Brexit papers published yesterday have revealed that the European Court of Justice (ECJ) could retain a say on UK law despite previous statements from the Tory government saying otherwise.
The Guardian reported that, according to these new position documents, the UK could still be forced to implement the ECJ’s rulings on “vexed issues such as immigration” for years after Brexit.
This is yet another U-turn from the Tory government, as only last month David Davis explained to the public why the ECJ’s jurisdiction would end after Brexit by using a football analogy: “If Manchester United played Real Madrid, you would not let Real pick the referee”.
Now Theresa May’s government is leaving the door open by suggesting that future disputes between a post-Brexit Britain and the EU would likely involve European judges or the application of ECJ case law.
This could be good news for EU citizens living in the UK and businesses trading with the EU, but what does it say about the current government?
Theresa May has been Prime Minister for just over a year. And whilst progress on Brexit - her main priority - has been sluggish at best, May has become increasingly better at promising one thing and doing the exact opposite. The majority of U-turns were the result of a widespread backlash to the proposals and therefore a welcome move, but they’re a telling sign of how things are currently done in Westminster and why Brexit negotiations have been so slow.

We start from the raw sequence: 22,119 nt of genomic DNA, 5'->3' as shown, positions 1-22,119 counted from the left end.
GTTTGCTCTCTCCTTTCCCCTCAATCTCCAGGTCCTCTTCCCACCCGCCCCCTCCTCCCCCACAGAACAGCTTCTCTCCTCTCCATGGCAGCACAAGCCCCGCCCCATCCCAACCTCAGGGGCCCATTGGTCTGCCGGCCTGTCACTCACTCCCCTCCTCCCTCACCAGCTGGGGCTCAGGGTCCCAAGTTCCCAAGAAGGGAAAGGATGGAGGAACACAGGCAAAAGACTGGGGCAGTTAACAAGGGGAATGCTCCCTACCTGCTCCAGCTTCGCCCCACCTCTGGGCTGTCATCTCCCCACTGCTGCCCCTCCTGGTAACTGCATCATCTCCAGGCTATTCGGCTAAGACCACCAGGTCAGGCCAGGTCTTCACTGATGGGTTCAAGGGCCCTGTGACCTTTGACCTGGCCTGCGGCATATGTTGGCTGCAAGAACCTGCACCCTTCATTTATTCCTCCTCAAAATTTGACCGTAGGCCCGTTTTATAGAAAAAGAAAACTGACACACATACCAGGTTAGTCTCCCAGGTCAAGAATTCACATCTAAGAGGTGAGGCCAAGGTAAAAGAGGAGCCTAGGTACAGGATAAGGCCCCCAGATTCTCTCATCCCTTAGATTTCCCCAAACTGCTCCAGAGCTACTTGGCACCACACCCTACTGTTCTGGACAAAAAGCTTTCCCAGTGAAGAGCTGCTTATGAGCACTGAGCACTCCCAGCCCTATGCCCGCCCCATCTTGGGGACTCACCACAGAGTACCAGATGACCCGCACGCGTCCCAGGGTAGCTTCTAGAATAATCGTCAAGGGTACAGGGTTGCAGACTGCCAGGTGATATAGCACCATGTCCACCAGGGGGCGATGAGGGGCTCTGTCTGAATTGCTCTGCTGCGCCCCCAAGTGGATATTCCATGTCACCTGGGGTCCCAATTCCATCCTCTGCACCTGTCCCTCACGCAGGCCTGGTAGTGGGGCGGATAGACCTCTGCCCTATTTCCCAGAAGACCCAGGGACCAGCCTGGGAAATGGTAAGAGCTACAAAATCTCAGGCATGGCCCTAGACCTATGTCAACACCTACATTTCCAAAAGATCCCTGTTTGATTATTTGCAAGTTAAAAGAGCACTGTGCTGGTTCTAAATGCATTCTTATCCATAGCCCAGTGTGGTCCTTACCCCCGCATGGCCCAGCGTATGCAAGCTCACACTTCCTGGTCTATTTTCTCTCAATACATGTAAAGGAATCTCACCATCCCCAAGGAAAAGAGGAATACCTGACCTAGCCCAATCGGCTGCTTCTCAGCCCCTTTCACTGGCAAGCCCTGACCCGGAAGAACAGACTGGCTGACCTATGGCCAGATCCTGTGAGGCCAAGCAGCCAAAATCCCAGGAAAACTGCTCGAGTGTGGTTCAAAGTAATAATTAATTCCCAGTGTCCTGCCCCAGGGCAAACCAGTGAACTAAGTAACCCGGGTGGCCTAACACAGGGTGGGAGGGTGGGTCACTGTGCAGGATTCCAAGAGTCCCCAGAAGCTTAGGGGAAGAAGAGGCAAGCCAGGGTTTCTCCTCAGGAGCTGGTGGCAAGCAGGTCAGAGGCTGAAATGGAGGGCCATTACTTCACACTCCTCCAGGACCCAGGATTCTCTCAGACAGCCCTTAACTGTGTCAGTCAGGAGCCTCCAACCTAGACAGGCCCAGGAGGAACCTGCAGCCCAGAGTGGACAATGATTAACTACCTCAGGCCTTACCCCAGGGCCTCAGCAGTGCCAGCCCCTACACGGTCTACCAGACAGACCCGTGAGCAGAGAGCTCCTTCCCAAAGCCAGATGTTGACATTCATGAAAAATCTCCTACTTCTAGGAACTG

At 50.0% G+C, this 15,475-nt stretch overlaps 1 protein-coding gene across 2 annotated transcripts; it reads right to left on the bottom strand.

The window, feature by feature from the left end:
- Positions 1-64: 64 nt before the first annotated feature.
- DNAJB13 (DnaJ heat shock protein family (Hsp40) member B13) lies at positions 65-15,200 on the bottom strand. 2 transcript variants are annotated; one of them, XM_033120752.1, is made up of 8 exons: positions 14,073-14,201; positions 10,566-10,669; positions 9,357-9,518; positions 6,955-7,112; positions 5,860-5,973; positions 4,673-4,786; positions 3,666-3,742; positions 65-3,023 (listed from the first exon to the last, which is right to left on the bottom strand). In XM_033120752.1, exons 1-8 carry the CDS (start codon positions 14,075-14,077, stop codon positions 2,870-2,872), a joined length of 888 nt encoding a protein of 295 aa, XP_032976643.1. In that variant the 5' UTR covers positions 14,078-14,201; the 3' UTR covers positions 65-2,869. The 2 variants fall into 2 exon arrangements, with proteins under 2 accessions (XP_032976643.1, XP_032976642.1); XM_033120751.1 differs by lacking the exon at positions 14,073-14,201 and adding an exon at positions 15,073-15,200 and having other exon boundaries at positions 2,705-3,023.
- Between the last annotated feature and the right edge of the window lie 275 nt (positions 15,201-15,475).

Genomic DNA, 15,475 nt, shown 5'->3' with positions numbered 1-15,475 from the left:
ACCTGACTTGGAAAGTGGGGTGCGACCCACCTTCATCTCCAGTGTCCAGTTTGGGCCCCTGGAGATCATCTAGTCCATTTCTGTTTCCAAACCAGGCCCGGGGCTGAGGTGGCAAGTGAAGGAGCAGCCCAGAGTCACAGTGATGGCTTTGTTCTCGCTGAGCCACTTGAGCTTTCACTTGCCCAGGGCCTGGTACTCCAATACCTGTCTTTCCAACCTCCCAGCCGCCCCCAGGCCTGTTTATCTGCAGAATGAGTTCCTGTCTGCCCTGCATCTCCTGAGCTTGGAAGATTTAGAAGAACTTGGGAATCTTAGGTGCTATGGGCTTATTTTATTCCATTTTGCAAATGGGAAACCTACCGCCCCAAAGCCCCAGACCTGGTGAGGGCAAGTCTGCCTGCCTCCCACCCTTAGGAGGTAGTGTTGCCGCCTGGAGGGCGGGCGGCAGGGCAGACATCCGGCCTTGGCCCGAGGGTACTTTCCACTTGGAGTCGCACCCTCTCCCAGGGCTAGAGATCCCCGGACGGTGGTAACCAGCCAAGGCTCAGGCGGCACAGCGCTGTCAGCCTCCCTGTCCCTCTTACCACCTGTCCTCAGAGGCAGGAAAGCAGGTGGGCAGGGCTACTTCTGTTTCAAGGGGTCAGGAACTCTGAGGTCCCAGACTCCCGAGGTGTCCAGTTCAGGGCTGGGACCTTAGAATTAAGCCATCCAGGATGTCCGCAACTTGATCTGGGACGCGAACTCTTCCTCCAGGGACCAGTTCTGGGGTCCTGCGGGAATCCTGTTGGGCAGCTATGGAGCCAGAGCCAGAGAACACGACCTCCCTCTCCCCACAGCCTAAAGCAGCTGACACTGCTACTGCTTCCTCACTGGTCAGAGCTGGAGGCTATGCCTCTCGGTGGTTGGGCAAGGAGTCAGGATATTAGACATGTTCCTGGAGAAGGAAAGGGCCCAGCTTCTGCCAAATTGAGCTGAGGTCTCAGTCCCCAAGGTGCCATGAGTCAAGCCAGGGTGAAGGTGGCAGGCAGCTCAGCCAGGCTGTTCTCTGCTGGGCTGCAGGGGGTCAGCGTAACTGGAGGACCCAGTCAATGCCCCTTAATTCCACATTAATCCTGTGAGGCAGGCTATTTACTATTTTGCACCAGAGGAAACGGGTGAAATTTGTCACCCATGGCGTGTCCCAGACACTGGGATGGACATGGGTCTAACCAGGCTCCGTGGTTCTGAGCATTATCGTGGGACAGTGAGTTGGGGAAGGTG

So we took a trip down memory lane to look at some of Theresa May’s U-turns:
Not calling a general election. But then doing just that a few months later.
Making social care more expensive through the so-called Dementia Tax, then scrapping plans after a heavy backlash.
Pledging to scrap free meals for primary school pupils, then dropping the idea after waves of criticism.
Agreeing to provide asylum for over 3000 refugee children, then deciding not to anymore after letting 350 into the country.
Deciding to raise national insurance for self-employed people, then being forced to scrap this after criticism from within the party. Technically this wasn’t a U-turn, but a full-circle as it broke a Tory manifesto pledge in the first place.
Being forced into another climbdown after the Home Secretary suggested businesses would be asked to list the numbers of their foreign workers.
Forcing low-performing schools to become academies, then deciding not to after backlash from the profession.
Perhaps the most important U-turn to point out happened as Theresa May became Prime Minister – turning into a hard Brexiteer after quietly supporting Remain under David Cameron’s leadership.
We welcome the decision to leave way for future involvement with the ECJ. But in order for Brits (as well as all EU citizens directly affected by Brexit) to feel some sort of certainty about their future and that of their families, careers and businesses, the Prime Minister must actually start leading a strong and stable government.